In addition to what looks like an Ed Murray blowout in his challenge to Mayor Mike McGinn, here are the results of some of tonight's big general-election contests:
In the race between incumbent city council member Richard Conlin and socialist challenger Kshama Sawant, Conlin was leading with 53.56 percent of the vote to Sawant's 46.13 percent—a margin of 6,136 votes.
Seattle Charter Amendment 19, which would transform Seattle City Council into a districted system, with seven members elected by geographical district and two elected citywide, was passing decisively, with 64.47 percent of voters voting "yes," and 35.53 percent voting "no."
Seattle Proposition 1, which would provide public financing for Seattle city council elections, was failing by a margin of 54.11 percent to 45.89 percent.
Council member Mike O'Brien was crushing challenger Albert Shen, with 64.43 percent to Shen's 35.25 percent.
In the race for Seattle School Board, District 1, Director No. 4, Suzanne Dale Estey and Sue Peters were within about 2,500 votes of one another—Peters at 51.46 percent, and Estey at 48.18 percent.
At the King County Council, Republican Reagan Dunn, representing District 9, was leading his Democratic challenger Shari Song, 57.97 to 41.78 percent.
In Bellevue, Lynne Robinson appears to have defeated Vandana Slatter in the open seat being vacated byt longtime Bellevue City Council member Don Davidson, with 63.09 percent to Slatter's 36.51 percent. Meanwhile, incumbent council member Conrad Lee is coasting to victory over challenger Lyndon Heywood, while council member Kevin Wallace had 51.2 percent to challenger Steve Kasner's 48.59 percent—a margin of just 382 votes.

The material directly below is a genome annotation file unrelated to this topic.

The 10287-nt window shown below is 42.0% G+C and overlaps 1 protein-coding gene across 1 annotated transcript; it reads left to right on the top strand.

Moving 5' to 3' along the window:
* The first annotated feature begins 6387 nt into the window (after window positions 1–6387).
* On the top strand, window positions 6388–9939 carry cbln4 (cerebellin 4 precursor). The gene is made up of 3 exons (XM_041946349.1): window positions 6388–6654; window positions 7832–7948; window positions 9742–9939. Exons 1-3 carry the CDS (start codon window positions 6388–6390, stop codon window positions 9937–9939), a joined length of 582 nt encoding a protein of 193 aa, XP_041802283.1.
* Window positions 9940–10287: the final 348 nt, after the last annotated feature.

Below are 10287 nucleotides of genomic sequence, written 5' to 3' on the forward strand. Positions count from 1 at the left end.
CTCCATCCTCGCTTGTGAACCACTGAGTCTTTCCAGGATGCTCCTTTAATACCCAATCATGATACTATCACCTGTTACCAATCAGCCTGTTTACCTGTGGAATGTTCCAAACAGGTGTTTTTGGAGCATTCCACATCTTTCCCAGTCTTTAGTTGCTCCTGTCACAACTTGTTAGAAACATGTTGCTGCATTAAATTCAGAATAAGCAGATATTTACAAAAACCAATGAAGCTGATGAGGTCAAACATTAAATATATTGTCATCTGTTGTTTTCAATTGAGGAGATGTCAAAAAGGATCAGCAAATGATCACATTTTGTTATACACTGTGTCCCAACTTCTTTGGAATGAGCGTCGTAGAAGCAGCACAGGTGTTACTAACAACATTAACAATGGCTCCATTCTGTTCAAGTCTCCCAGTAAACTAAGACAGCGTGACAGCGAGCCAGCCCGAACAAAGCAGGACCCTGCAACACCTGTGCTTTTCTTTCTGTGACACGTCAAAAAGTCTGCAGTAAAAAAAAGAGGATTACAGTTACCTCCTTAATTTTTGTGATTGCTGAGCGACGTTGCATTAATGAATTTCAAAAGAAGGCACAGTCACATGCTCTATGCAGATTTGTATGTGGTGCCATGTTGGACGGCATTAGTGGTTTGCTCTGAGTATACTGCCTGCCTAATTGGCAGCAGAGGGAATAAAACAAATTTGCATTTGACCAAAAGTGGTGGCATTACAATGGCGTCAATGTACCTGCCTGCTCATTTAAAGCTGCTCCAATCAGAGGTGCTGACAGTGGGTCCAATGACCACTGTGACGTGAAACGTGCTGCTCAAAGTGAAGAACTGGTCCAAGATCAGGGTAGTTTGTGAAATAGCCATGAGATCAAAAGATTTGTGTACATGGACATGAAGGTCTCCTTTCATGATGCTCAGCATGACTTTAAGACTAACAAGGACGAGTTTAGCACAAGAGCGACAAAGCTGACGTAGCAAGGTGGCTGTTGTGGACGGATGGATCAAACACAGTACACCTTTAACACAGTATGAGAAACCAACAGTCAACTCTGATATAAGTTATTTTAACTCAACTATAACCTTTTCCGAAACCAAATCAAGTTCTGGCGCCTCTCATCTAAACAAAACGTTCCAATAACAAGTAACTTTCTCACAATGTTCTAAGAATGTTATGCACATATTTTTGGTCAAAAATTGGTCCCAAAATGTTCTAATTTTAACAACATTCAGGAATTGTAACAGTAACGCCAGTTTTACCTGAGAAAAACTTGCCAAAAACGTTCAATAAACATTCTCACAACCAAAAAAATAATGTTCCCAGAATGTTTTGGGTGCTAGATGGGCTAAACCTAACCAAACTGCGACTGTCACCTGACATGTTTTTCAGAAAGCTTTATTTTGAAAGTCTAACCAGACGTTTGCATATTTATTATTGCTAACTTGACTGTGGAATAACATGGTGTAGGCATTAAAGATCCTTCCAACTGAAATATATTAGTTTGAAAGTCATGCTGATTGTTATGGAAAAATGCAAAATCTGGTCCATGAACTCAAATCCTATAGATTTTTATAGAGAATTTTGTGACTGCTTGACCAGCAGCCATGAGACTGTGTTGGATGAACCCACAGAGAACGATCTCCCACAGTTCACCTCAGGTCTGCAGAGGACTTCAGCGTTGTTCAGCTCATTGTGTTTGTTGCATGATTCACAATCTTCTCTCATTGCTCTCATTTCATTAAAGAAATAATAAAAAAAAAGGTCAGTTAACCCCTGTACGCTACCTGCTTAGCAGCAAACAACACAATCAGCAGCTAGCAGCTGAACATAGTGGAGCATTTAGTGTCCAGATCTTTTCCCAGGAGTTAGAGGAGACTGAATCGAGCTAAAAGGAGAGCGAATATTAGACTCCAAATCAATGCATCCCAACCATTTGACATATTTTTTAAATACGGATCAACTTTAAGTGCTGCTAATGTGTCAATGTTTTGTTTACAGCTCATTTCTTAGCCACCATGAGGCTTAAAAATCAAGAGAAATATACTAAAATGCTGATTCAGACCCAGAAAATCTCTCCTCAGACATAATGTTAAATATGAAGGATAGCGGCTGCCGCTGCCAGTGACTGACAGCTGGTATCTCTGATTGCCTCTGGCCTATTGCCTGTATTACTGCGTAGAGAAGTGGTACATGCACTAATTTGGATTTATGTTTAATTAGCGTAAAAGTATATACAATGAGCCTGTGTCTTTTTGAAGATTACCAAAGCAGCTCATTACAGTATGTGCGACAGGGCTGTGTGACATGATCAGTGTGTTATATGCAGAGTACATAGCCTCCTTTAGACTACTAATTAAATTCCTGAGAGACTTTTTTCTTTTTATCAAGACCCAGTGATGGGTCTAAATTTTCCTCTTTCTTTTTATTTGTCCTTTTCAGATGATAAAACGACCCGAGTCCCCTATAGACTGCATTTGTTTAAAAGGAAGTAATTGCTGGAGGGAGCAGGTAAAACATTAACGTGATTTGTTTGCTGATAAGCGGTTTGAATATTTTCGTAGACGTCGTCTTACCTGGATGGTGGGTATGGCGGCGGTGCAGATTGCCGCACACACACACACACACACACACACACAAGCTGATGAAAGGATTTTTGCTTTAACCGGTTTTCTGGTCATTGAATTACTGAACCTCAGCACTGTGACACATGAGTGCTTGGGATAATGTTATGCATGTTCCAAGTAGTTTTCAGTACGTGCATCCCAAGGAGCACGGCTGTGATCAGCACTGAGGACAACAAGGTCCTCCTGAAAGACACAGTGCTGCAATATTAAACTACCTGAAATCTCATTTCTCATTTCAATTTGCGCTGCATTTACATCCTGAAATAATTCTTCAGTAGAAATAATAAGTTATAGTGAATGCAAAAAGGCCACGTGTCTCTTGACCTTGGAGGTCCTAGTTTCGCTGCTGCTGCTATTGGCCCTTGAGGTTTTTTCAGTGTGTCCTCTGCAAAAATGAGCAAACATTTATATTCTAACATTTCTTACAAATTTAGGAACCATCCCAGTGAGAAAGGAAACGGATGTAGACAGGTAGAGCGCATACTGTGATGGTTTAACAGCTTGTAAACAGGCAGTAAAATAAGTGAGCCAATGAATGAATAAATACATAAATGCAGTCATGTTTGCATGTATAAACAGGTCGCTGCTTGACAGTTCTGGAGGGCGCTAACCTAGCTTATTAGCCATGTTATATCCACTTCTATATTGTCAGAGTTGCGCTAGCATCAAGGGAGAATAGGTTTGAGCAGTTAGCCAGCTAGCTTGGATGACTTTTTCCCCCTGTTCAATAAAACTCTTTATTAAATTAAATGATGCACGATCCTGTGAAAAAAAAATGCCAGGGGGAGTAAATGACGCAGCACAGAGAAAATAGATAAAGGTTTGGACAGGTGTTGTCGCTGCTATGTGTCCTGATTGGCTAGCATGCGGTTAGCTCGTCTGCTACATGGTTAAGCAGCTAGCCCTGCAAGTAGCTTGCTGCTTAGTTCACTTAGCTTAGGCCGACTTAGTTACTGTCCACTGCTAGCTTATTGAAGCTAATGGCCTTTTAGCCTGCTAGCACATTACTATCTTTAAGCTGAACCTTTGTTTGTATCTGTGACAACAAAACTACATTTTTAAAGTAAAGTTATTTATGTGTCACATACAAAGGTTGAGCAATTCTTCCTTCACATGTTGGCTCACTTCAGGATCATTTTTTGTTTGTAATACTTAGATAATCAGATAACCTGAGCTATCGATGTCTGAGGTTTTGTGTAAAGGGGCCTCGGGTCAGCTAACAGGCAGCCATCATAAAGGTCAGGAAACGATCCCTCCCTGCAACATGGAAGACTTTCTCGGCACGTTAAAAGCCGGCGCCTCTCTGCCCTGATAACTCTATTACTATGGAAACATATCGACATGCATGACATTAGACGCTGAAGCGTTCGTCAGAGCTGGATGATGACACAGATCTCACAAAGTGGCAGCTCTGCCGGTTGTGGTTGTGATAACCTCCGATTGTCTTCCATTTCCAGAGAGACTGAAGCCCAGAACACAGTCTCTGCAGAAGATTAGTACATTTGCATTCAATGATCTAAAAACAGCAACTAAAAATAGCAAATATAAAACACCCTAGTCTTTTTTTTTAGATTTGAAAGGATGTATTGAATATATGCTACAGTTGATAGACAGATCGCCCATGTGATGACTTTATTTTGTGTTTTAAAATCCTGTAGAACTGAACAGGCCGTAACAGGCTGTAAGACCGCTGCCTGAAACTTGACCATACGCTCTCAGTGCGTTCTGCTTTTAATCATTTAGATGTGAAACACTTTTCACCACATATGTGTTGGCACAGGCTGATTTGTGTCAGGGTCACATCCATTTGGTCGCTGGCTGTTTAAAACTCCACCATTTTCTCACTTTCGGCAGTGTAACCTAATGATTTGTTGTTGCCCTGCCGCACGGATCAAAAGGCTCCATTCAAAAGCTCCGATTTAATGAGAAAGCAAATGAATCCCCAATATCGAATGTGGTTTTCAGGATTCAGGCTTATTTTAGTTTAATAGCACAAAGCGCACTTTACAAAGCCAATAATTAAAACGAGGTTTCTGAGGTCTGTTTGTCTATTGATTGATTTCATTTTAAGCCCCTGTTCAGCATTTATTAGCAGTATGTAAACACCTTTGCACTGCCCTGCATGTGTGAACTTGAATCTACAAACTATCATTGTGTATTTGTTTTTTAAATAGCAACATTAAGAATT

In SeaTac, Proposition 1, the proposal to require a $15 minimum wage for some transportation and hospitality workers, was passing by a margin of 53.98 to 46.02 percent—a margin, in the small town, of 261 votes. In a statement, Yes! for SeaTac said, "By raising wages for more than 6,000 low-wage workers, the SeaTac initiative will provide a $54 million economic boost to the region, and create 400 new jobs."
Statewide, Initiative 522, which would require labeling of genetically modified foods, was losing 45.19 percent to 54.81 percent.
And Initiative 517, the Tim Eyman-sponsored measure that would have given initiative signature gatherers vast new powers to petition inside private businesses, failed. In a statement, the Northwest Progressive Institute's Andrew Villaneuve said, "Ending abuse of our state's initiative and referendum process is a priority for us."